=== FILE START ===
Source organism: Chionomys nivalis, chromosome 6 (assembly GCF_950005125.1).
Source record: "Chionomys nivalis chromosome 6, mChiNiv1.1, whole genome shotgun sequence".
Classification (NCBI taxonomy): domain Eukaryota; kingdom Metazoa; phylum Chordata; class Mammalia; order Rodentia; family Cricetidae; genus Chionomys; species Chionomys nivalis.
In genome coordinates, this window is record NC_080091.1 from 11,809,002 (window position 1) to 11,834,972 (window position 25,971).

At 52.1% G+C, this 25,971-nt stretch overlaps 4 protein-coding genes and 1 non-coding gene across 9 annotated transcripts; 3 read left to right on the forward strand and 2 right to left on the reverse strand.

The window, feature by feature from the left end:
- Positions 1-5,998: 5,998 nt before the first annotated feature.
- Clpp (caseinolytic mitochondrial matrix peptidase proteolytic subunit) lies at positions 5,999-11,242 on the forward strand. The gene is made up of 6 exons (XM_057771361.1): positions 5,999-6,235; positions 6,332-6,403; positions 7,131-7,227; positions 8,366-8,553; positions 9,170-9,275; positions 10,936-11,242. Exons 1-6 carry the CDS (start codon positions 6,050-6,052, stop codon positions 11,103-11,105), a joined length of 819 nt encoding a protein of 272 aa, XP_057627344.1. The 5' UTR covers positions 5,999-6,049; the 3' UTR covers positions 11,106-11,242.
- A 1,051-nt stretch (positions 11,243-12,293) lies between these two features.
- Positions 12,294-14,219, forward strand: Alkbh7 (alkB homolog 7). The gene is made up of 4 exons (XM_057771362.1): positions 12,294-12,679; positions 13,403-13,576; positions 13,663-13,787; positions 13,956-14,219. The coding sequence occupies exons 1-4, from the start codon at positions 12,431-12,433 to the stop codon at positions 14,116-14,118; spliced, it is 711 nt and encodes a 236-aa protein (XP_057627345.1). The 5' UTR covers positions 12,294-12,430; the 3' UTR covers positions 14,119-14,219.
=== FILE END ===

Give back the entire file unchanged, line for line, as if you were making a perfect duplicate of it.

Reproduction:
Source organism: Chionomys nivalis, chromosome 6 (assembly GCF_950005125.1).
Source record: "Chionomys nivalis chromosome 6, mChiNiv1.1, whole genome shotgun sequence".
Classification (NCBI taxonomy): domain Eukaryota; kingdom Metazoa; phylum Chordata; class Mammalia; order Rodentia; family Cricetidae; genus Chionomys; species Chionomys nivalis.
In genome coordinates, this window is record NC_080091.1 from 11,809,002 (window position 1) to 11,834,972 (window position 25,971).

At 52.1% G+C, this 25,971-nt stretch overlaps 4 protein-coding genes and 1 non-coding gene across 9 annotated transcripts; 3 read left to right on the forward strand and 2 right to left on the reverse strand.

The window, feature by feature from the left end:
- Positions 1-5,998: 5,998 nt before the first annotated feature.
- Clpp (caseinolytic mitochondrial matrix peptidase proteolytic subunit) lies at positions 5,999-11,242 on the forward strand. The gene is made up of 6 exons (XM_057771361.1): positions 5,999-6,235; positions 6,332-6,403; positions 7,131-7,227; positions 8,366-8,553; positions 9,170-9,275; positions 10,936-11,242. Exons 1-6 carry the CDS (start codon positions 6,050-6,052, stop codon positions 11,103-11,105), a joined length of 819 nt encoding a protein of 272 aa, XP_057627344.1. The 5' UTR covers positions 5,999-6,049; the 3' UTR covers positions 11,106-11,242.
- A 1,051-nt stretch (positions 11,243-12,293) lies between these two features.
- Positions 12,294-14,219, forward strand: Alkbh7 (alkB homolog 7). The gene is made up of 4 exons (XM_057771362.1): positions 12,294-12,679; positions 13,403-13,576; positions 13,663-13,787; positions 13,956-14,219. The coding sequence occupies exons 1-4, from the start codon at positions 12,431-12,433 to the stop codon at positions 14,116-14,118; spliced, it is 711 nt and encodes a 236-aa protein (XP_057627345.1). The 5' UTR covers positions 12,294-12,430; the 3' UTR covers positions 14,119-14,219.